Forum: Adoption - Kids flourish best with both a father and a mother present

I applaud the Ministry of Social and Family Development (MSF) for its letter, "Steps taken to address pain points of single parents, adoptions" (Aug 2).

As a society, we need to support single parents while encouraging parenthood within marriage. This is because children have the best chance to flourish in life when raised by both a father and a mother.

Depriving children of a father or a mother can affect their identity formation and overall development. Fathers and mothers offer distinct and complementary benefits to children. They are not completely interchangeable.

Connection with both parents, exposure to healthy gender differences and absorbing lived experiences are key to the development of a child's social and emotional well-being.

According to sociological evidence, children fare best on virtually every examined indicator when raised by their married biological parents. Studies that control for factors such as poverty and even genetics suggest that children raised in intact homes do best on educational achievement, emotional health, familial and sexual development, and rates of delinquency and incarceration.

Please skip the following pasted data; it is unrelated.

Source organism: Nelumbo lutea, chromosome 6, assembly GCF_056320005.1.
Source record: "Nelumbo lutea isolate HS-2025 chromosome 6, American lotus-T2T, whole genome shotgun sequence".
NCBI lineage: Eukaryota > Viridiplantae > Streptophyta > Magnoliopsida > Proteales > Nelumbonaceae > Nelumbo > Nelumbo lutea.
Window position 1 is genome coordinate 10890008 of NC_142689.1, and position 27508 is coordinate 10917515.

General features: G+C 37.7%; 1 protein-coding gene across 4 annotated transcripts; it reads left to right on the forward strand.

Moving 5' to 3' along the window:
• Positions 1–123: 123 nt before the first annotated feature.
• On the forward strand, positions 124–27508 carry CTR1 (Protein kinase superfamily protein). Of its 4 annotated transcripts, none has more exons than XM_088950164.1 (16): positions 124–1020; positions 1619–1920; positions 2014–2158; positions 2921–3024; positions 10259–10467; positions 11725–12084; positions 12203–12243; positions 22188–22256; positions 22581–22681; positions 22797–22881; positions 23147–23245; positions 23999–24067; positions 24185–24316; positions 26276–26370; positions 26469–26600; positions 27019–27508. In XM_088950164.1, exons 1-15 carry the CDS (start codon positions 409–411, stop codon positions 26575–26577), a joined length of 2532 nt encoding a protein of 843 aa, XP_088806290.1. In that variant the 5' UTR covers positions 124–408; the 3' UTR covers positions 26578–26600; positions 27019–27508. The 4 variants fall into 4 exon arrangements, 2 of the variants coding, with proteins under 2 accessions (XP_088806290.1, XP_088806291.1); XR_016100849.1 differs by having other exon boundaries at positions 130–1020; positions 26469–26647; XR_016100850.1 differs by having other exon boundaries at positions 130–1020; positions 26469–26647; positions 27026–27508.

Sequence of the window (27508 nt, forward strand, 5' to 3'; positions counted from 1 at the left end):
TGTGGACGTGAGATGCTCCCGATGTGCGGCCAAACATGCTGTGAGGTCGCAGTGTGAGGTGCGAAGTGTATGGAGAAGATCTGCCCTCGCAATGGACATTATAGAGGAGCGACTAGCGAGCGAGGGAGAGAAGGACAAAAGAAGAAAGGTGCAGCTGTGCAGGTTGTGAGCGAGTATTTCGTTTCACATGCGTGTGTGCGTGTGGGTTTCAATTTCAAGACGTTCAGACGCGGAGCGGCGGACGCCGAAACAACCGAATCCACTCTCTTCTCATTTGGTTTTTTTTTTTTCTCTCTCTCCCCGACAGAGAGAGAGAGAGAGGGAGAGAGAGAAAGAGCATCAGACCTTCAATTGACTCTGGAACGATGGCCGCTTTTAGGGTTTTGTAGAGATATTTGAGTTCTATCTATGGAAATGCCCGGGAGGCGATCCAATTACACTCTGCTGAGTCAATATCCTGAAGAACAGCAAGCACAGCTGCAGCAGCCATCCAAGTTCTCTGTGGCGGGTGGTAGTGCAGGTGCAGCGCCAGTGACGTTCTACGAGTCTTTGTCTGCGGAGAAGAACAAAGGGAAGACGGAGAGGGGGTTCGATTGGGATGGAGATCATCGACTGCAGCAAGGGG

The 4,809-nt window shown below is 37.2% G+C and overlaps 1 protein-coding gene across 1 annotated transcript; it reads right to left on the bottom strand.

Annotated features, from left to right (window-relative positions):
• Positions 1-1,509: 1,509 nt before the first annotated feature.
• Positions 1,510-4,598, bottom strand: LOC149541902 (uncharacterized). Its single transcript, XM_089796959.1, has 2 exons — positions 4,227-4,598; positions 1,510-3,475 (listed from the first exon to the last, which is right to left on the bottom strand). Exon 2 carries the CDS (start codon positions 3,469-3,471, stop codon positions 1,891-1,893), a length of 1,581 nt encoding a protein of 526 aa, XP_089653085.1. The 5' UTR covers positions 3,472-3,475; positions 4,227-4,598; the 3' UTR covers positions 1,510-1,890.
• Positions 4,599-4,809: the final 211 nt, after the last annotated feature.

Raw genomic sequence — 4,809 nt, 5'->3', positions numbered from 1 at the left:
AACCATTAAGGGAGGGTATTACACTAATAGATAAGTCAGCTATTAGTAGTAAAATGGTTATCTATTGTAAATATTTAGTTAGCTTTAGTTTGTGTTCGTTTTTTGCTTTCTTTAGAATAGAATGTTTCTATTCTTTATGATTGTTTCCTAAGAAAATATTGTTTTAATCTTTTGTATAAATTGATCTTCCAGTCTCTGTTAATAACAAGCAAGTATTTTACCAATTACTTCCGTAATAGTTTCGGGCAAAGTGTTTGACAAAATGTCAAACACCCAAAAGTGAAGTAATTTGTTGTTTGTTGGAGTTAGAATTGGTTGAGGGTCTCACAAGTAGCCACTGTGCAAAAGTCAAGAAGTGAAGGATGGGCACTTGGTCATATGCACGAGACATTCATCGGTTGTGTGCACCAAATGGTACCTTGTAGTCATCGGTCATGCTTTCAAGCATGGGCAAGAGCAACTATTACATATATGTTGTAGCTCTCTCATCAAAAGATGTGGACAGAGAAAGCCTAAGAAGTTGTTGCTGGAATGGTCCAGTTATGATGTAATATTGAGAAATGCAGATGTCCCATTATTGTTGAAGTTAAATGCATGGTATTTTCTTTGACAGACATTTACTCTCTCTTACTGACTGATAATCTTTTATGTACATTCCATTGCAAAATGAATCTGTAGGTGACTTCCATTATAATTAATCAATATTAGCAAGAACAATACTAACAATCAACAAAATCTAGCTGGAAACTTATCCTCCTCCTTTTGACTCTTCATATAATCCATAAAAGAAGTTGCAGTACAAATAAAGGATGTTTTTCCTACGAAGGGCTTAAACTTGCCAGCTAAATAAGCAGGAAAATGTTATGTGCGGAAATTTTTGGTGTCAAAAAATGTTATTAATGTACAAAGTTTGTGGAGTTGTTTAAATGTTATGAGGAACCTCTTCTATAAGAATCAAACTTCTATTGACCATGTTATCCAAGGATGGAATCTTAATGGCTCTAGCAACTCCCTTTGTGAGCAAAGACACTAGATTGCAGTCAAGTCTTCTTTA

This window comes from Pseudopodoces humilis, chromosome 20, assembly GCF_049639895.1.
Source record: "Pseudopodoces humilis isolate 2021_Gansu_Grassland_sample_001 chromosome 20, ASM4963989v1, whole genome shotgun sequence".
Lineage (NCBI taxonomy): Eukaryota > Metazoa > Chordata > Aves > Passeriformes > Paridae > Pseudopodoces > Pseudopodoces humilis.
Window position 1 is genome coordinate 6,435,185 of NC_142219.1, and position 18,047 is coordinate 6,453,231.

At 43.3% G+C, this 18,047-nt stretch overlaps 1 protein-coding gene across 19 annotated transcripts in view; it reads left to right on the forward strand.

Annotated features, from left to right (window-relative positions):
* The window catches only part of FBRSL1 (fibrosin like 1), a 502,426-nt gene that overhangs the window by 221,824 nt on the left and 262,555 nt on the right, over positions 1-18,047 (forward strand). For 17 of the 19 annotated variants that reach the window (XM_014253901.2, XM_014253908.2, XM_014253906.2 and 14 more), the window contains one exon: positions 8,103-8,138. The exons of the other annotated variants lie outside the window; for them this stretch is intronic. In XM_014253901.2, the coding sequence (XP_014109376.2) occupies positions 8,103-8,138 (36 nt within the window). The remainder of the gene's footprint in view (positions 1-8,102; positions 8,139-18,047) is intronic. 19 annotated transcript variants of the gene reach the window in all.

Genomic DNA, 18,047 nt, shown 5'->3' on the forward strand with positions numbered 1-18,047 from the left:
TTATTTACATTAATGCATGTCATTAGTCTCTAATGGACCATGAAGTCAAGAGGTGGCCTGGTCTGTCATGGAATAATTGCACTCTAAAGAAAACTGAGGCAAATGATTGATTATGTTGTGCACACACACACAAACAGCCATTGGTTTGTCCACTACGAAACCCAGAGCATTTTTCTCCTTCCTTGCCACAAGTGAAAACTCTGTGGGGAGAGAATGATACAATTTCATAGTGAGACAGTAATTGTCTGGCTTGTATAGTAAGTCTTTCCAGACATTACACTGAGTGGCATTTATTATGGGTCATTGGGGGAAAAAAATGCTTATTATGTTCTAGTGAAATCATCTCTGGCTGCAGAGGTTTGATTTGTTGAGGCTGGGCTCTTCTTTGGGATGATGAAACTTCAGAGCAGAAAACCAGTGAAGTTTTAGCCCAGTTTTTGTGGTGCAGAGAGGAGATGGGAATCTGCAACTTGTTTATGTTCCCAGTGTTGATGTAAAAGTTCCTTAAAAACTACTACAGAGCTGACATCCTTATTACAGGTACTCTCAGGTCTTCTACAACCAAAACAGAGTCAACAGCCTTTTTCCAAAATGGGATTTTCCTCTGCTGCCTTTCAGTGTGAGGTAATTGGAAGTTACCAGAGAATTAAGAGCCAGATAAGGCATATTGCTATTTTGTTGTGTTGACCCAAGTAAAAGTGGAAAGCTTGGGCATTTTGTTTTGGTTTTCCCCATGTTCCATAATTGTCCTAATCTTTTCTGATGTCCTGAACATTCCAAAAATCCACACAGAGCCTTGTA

MSF's new Adoption of Children Act shows social responsibility for the welfare of children by offering adopted children, who have been separated from their biological parents, a form of connection and stability. Such a policy is aligned with our national values that celebrate the family as the basic building block of our society.

This is not to suggest that single parents are incapable of offering an environment that is stable and secure for a child.

My experience in the fostering scene in Singapore informs me that single, divorced or widowed people can be just as capable of providing safe and nurturing environments. However, from the child's perspective, a parent is still missing.

Placing a child's welfare at the heart of adoption should therefore mean advocating for children to be adopted by families that can provide the child with a father and a mother figure.

This prioritises the needs and rights of children to be placed in an environment where there is maximal potential to flourish.

Norman Ng

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